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A Judson Wells, PhD (1917–2008): a pioneer in secondhand smoke research
  1. K C Johnson1,
  2. J M Samet2,
  3. S A Glantz3
  1. 1
    Evidence and Risk Assessment Division, Centre for Chronic Disease Prevention and Control, Public Health Agency of Canada
  2. 2
    Department of Epidemiology, Bloomberg School of Public Health, The Johns Hopkins University, Baltimore, MD, USA
  3. 3
    Center for Tobacco Control Research and Education, University of California, San Francisco, CA, USA
  1. Professor Stanton A Glantz, Center for Tobacco Control Research and Education, University of California, San Francisco, CA, USA; glantz{at}medicine.ucsf.edu

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Figure 1 Jud Wells in 2005 (photograph by Kenneth Johnson).

At age 65, a time in life when most people are winding down and spending life recalling past accomplishment, Judson Wells started a new career after retiring as chemist and then executive at Dupont Chemical Company. This PhD in chemistry (Harvard undergraduate 1938 and PhD 1941) started working on lung cancer and secondhand smoke issues from his home in Kennett Square, Pennsylvania, as a volunteer for the American Lung Association. In retirement, Jud Wells became one of the most influential—if not widely recognised—epidemiologists in the world on the issue of secondhand smoke.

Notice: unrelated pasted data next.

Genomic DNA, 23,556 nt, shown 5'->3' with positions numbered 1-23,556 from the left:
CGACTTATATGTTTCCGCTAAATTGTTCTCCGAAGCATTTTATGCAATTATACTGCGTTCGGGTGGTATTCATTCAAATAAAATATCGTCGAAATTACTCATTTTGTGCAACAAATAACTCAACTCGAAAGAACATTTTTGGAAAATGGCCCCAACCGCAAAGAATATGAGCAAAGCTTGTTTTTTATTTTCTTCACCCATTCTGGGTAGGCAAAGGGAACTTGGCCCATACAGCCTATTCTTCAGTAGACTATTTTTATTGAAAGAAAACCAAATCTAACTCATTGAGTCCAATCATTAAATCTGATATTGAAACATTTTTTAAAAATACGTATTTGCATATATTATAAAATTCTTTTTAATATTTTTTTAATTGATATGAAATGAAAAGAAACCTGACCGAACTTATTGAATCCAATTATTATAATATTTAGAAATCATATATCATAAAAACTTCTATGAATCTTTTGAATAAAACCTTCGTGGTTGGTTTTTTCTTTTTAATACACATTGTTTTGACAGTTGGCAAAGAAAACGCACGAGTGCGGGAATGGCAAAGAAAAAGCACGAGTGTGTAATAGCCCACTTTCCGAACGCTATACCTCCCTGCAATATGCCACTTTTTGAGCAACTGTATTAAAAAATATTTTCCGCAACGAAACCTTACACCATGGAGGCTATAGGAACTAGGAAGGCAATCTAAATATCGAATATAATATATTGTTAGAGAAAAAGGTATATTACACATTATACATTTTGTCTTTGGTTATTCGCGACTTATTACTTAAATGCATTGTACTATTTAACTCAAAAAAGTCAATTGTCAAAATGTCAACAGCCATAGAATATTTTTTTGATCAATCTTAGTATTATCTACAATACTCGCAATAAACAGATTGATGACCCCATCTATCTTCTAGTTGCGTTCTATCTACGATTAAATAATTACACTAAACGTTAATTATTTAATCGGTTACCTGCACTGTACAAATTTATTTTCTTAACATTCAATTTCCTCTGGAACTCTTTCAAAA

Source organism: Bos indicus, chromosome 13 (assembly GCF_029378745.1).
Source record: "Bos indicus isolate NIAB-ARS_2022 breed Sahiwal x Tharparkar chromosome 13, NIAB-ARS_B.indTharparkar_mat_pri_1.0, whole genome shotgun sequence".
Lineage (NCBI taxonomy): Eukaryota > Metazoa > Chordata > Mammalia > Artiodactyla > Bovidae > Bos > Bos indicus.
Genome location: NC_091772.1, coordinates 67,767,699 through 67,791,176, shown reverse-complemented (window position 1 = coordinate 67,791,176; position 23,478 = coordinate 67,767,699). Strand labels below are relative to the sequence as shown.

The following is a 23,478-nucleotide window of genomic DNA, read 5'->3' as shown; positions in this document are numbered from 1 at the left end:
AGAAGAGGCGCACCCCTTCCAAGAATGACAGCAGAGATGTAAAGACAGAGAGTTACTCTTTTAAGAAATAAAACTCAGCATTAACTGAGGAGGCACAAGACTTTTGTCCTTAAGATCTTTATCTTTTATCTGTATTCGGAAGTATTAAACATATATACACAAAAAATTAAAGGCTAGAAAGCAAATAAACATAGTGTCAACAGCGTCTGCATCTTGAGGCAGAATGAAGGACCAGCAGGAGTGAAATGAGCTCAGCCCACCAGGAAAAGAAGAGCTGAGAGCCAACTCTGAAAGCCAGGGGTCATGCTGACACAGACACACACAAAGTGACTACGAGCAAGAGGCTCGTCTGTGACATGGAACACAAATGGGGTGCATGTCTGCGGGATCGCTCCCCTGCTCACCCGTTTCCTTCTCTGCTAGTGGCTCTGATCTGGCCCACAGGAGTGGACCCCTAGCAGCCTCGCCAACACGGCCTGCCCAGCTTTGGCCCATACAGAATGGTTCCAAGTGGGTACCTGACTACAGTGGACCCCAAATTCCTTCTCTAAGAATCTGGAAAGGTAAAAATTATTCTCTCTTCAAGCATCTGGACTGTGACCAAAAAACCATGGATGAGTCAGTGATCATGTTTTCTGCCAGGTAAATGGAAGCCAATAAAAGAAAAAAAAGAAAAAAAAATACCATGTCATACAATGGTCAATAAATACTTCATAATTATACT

He published the first comprehensive estimate of the deaths due to secondhand smoke in his landmark 1988 paper in Environment International.1 He was the first person to highlight the connection between passive smoking and heart disease. While very controversial at the time, the conclusion that secondhand smoke causes heart disease was a central new health conclusion in the 2006 Surgeon General’s report2 18 years later.

Jud’s work on heart disease had a major effect—it demonstrated clearly that heart disease—not lung cancer—was the main source of premature death from passive smoking exposure. His 1988 paper estimated that passive smoking was causing 50 000 deaths per …

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